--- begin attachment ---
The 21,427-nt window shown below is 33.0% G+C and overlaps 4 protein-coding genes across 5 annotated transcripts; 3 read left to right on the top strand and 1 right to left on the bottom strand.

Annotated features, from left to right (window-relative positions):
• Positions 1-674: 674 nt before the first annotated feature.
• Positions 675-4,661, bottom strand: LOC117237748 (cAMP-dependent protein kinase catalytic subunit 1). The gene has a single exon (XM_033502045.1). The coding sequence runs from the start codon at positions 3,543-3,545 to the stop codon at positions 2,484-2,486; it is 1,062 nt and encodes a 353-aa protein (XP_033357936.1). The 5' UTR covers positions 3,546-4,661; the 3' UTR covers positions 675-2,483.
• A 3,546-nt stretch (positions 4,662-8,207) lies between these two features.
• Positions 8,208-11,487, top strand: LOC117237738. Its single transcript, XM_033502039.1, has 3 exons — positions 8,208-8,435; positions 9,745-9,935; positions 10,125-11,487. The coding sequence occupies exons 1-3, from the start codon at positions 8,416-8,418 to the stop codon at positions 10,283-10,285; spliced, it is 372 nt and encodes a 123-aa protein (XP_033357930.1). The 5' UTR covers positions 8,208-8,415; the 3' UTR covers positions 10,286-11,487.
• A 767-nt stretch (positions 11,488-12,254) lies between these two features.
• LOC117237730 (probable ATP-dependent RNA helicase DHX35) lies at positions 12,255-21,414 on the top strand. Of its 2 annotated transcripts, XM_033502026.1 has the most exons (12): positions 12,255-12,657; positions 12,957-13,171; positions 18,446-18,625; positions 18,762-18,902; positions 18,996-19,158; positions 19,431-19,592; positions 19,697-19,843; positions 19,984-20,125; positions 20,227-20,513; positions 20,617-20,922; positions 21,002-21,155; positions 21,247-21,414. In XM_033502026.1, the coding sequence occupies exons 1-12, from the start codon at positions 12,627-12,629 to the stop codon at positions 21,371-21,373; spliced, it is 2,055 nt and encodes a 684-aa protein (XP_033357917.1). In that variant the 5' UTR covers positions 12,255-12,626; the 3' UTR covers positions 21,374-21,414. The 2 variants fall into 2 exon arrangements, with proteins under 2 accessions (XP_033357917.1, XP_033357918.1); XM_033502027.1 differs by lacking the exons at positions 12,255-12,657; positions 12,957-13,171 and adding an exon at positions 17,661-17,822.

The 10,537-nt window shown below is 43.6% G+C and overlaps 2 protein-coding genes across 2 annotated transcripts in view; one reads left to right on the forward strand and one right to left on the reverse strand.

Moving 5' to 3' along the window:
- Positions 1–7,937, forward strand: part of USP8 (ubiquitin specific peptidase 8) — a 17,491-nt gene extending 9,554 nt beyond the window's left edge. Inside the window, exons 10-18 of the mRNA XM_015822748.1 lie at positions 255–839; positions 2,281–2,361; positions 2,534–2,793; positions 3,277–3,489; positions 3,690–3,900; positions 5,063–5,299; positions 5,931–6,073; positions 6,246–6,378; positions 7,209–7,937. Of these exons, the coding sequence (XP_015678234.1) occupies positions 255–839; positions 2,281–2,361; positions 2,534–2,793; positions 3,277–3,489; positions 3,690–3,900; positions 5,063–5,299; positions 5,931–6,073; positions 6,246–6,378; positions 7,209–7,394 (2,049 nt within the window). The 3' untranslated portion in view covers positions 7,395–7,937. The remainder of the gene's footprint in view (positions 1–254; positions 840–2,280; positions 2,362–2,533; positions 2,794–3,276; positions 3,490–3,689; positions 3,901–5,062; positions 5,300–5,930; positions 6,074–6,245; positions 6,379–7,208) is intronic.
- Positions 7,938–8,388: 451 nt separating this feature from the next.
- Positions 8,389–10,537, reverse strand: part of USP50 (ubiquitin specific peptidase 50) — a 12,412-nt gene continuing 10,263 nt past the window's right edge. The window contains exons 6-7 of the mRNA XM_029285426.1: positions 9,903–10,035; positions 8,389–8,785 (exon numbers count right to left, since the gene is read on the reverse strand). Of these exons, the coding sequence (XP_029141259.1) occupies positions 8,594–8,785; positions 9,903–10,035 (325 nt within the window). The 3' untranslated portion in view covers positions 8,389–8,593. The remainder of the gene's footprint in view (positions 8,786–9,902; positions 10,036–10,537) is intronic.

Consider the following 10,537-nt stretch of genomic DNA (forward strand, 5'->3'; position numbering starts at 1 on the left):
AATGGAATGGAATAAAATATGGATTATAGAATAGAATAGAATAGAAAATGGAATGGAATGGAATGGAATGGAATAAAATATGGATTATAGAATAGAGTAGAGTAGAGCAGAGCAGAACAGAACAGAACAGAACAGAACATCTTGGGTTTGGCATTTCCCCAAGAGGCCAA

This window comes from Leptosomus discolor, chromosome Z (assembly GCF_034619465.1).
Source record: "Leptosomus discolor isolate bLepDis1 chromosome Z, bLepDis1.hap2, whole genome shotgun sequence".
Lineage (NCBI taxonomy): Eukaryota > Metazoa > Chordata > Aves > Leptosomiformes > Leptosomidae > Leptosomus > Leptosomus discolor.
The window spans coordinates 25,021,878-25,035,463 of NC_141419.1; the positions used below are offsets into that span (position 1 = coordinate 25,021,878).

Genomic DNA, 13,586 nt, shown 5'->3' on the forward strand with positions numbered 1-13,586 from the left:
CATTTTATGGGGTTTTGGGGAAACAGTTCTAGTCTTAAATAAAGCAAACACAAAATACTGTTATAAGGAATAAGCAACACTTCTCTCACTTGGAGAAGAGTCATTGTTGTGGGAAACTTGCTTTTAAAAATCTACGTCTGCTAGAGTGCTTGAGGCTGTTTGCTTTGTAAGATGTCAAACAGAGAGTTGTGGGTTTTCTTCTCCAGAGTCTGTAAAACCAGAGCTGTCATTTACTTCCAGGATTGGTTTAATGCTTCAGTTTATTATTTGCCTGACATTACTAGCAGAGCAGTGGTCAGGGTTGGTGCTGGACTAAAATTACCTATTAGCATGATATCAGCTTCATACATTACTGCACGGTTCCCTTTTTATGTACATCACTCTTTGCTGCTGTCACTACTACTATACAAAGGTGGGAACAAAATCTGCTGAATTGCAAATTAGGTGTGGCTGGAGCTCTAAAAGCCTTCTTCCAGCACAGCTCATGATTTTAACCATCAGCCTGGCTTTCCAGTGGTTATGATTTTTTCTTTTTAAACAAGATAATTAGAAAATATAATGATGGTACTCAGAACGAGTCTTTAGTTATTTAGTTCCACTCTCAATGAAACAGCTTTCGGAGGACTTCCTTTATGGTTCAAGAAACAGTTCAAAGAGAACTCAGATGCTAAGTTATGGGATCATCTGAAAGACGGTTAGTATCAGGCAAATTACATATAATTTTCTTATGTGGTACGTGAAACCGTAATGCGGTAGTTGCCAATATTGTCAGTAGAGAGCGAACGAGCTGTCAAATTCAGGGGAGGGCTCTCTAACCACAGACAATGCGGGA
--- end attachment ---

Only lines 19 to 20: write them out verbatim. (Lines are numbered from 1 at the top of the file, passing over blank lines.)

The window spans coordinates 25,021,878-25,035,463 of NC_141419.1; the positions used below are offsets into that span (position 1 = coordinate 25,021,878).

Genomic DNA, 13,586 nt, shown 5'->3' on the forward strand with positions numbered 1-13,586 from the left: